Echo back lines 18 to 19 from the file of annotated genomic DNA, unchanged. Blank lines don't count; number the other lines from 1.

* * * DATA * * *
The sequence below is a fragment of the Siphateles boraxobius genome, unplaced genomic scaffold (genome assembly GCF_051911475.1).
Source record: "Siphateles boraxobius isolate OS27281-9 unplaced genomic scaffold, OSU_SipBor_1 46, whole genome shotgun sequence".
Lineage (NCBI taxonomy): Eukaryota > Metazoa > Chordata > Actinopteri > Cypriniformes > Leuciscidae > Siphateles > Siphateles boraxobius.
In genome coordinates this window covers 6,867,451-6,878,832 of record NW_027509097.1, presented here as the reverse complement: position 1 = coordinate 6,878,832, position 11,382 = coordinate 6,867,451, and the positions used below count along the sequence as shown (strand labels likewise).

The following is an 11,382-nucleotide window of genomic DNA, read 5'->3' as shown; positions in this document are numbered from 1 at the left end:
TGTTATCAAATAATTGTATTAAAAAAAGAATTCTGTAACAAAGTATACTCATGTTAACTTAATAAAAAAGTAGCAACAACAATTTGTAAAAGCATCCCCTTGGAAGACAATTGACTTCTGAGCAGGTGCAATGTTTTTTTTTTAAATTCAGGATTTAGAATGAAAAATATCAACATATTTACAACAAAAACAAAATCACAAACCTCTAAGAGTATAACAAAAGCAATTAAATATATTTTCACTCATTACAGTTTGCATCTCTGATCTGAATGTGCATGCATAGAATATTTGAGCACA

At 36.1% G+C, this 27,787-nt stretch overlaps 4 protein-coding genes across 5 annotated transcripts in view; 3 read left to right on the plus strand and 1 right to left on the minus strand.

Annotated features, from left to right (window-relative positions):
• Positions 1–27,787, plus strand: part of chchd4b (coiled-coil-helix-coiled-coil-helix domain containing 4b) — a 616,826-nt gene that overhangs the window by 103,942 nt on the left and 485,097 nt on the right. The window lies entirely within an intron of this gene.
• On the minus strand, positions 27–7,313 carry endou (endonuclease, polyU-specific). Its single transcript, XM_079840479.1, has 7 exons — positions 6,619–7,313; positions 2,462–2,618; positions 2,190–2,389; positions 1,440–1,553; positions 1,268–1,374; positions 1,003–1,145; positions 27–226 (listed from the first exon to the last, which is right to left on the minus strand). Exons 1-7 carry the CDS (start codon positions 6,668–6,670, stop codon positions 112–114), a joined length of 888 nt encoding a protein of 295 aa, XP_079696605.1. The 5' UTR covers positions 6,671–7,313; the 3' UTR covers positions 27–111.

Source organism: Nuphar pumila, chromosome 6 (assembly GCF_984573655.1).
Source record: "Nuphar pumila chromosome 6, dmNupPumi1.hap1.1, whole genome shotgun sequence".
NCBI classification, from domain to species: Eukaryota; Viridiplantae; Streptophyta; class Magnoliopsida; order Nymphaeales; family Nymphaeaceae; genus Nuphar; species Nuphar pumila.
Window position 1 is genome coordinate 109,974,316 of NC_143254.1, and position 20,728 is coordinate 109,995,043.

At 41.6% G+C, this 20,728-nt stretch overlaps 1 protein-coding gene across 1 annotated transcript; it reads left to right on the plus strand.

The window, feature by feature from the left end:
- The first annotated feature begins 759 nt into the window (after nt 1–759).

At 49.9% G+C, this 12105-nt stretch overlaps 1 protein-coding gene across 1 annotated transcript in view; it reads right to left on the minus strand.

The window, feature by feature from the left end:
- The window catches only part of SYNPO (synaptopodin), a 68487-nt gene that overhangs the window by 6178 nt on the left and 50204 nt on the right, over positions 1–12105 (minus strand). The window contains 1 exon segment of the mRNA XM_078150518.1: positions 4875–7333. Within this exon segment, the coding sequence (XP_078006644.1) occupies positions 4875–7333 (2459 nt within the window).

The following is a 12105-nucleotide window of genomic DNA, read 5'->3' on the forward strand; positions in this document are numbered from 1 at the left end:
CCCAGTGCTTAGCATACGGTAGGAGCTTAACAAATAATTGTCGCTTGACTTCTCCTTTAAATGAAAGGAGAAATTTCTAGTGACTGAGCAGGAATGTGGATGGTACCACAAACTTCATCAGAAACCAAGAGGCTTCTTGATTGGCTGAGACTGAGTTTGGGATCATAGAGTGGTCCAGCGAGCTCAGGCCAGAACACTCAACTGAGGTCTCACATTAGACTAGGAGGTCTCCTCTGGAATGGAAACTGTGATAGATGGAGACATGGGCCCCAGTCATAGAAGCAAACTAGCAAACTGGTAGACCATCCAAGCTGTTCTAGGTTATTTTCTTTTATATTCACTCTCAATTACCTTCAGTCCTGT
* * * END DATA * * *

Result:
At 49.9% G+C, this 12105-nt stretch overlaps 1 protein-coding gene across 1 annotated transcript in view; it reads right to left on the minus strand.

The window, feature by feature from the left end: